Worst case: Months of airline disruptions from ash, lives on hold, economic catastropheBy Arthur Max, AP
Tuesday, April 20, 2010
Restless volcano may upset Europe for months
AMSTERDAM — Even as Europe’s dormant airports sputter back to life, prudent travelers should ask: What if it happens again?
Because it might. Over and over again, for weeks, perhaps months, scientists say.
The last eruption from Iceland’s Eyjafjallajoekull, in 1821, lasted off and on for 13 months — but back then there were no jet engines to get clogged up from volcanic residue.
What should the world brace for if ash clouds wash over European skies intermittently for six months or a year, repeatedly closing airports with just a few hours warning?
The crucial tourist industry will be devastated. Supermarkets will have less out-of-season produce. Businesses, like delivery services, will need to improvise. And everything will be more expensive.
Europe’s recovery from the economic recession likely will be set back to zero. Banks and governments, worried about runaway inflation, may tighten credit. Railways and roads will be overloaded with freight and people opting for more reliable means of travel.
Five days into the crisis, a BMW plant in Germany and a Nissan plant in Japan were forced to close temporarily because the ash cloud prevented the arrival of parts shipments. Prolonged disruptions to supply chains could have a profound effect on manufacturing and global trade.
The psychological effects of uncertainty could be numbing. As long as the volcano keeps rumbling, few people are likely to willingly risk more nightmarish delays camped out at airports or trapped in overpriced hotels.
Some people may feel more isolated, unable to escape on a cheap last-minute air ticket. They may think twice about visiting Grandma if it means six hours on a train rather than one hour in the sky. And booking a seat on the intercity express may be a lot harder.
Optimists will see benefits in a slower pace of life and the excuse to pass up yet another business conference. Vacations will be closer to home. Certainly, people living under a flight path will enjoy the quiet and skies unmarred by contrails.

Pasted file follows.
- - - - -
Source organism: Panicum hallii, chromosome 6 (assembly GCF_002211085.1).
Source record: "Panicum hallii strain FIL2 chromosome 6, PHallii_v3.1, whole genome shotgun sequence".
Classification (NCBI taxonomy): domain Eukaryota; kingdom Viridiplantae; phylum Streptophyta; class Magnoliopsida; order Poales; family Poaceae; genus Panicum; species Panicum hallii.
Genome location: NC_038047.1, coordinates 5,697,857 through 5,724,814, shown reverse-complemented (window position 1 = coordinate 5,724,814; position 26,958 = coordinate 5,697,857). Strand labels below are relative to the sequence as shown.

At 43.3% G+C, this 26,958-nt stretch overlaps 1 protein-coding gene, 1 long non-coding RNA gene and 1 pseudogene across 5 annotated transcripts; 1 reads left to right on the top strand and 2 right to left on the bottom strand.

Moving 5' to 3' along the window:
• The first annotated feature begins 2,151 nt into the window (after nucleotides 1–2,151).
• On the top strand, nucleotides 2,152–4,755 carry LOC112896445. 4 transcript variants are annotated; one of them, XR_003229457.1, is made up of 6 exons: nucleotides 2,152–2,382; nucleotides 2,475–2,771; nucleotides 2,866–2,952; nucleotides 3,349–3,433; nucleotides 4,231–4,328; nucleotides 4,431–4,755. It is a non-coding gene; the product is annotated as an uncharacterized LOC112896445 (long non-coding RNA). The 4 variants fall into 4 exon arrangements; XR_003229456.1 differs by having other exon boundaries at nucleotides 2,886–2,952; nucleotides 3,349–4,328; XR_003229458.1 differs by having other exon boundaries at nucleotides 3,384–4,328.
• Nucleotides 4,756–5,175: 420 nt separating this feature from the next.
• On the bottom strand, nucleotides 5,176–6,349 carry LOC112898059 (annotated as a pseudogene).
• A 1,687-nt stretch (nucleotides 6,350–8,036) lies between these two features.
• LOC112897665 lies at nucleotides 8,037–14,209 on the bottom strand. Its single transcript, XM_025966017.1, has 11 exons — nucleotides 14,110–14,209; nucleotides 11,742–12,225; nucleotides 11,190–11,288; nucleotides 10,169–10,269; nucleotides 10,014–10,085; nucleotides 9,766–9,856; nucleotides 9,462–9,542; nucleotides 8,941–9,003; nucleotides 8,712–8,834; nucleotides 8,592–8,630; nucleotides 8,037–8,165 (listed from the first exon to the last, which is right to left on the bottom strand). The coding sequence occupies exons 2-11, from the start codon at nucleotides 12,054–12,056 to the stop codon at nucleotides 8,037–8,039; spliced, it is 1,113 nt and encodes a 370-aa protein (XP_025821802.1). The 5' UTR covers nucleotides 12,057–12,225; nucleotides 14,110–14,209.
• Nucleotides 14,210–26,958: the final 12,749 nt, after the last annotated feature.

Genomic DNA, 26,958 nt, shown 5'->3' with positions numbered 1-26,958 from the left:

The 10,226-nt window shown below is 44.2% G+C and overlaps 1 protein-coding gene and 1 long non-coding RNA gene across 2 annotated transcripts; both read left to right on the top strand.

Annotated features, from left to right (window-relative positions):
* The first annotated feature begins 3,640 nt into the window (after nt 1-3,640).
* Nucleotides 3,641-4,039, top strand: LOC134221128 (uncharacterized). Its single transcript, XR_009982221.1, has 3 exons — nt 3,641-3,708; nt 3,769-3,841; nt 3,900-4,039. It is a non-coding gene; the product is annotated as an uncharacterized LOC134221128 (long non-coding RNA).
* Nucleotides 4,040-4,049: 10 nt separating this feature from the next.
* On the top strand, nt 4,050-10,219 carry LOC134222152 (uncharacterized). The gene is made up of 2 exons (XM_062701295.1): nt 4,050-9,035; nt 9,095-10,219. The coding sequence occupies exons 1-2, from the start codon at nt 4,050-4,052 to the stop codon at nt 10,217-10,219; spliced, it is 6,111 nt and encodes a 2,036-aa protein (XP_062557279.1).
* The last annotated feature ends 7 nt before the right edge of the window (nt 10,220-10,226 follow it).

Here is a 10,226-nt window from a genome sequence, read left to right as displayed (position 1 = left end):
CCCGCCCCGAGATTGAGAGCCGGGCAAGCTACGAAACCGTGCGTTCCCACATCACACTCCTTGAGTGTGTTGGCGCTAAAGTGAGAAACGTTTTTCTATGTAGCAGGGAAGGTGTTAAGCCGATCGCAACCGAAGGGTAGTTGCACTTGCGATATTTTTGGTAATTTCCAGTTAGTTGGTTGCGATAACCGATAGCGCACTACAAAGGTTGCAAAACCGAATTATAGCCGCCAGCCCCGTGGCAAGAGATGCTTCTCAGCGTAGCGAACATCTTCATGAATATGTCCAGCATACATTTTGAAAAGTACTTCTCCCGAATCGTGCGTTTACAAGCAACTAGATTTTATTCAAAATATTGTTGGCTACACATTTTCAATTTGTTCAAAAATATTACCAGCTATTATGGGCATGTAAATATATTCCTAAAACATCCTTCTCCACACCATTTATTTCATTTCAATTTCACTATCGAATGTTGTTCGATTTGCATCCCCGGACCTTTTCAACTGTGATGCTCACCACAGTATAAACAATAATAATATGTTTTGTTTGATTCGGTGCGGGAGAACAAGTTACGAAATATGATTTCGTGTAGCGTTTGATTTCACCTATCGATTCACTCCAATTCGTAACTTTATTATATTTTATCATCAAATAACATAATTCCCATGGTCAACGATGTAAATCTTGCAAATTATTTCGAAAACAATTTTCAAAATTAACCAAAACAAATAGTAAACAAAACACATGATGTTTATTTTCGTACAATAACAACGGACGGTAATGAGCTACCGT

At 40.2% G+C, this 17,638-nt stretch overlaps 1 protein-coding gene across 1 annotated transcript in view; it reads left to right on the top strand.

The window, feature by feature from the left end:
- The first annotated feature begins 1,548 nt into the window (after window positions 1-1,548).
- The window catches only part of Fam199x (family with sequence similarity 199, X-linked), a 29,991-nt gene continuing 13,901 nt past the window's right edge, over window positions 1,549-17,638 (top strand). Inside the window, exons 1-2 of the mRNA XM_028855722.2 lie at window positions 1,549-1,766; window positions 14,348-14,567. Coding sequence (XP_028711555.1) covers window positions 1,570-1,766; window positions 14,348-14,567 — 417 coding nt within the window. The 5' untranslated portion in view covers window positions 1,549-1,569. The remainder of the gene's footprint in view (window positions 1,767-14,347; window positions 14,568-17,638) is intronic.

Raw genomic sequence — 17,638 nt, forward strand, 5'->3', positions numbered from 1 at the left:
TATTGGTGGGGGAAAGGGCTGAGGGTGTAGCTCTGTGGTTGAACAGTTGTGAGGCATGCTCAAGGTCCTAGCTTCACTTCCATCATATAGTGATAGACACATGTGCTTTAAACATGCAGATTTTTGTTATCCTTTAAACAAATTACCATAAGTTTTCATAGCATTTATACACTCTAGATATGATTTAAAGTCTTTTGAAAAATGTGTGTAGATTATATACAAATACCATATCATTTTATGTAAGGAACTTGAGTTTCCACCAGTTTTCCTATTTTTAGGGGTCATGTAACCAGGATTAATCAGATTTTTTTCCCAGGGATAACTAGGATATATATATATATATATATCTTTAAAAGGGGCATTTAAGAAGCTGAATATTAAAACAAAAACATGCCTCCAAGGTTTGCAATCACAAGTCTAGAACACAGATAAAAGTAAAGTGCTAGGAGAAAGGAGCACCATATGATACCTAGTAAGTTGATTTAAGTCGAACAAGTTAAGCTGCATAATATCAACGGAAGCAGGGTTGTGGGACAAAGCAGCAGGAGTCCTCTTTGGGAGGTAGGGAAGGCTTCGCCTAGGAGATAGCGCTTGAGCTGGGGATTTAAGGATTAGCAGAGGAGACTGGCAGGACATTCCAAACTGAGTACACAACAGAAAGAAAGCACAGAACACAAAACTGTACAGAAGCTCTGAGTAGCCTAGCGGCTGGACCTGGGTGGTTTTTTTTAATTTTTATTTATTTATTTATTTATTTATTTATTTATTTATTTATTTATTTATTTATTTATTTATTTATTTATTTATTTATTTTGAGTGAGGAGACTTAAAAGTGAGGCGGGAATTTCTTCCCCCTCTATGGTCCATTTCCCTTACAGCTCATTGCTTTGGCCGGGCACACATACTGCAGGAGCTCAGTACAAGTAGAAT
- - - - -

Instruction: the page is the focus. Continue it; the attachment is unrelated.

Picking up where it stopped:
The climate, too, might benefit from the absence of polluting aircraft in the sky, though the cancellation of 100,000 or so flights would amount to just a blip on the rising graph of the world’s carbon emissions.
National railways are enjoying a boom. Extra trains are running from Moscow and Madrid and all points in between. Eurostar added 33 trains since the weekend carrying 165,000 passengers from Britain to the continent, or 50,000 more than usual.
Economically, however, the picture would be generally grim.
Travel and tourism account for up to 5 percent of Europe’s economic output. Even if the number of travelers drops by just one person in five, Europe can scrap its hoped-for return to growth this year, said economic analyst Vanessa Rossi.
The spin-off effects of a sharp drop in travel could wipe off one to two percent of GDP. “That basically means we’ve got a continued recession,” said Rossi, of Chatham House, a London research institute.
“If it persists, it’s quite chaotic. You find ways through it, but it’s going to be more costly,” she said. “This is absolutely bad news at the wrong time. But nobody chooses a volcano to erupt. So that’s it,” she said.
Simon Tilford, chief economist of the Center for European Reform, said it was too early to say the recovery would be severely undermined. Some sectors would suffer more than others, he said, but generally Europe would muddle through.
Airlines, still struggling to return to profits, will be the big losers. The International Air Transport Association calculated the airlines lost $200 million a day during the first five days of the volcanic crisis, and carriers are looking to their governments for support.
Tim Clark, president of the Dubai-based Emirates airlines, said the worldwide airline industry faced the threat of “implosion” if the crisis lasts too long. Without government help “there won’t be many carriers left. You simply can’t afford to shut down something the size of Europe,” he said, putting Emirates’ own losses at $10 million.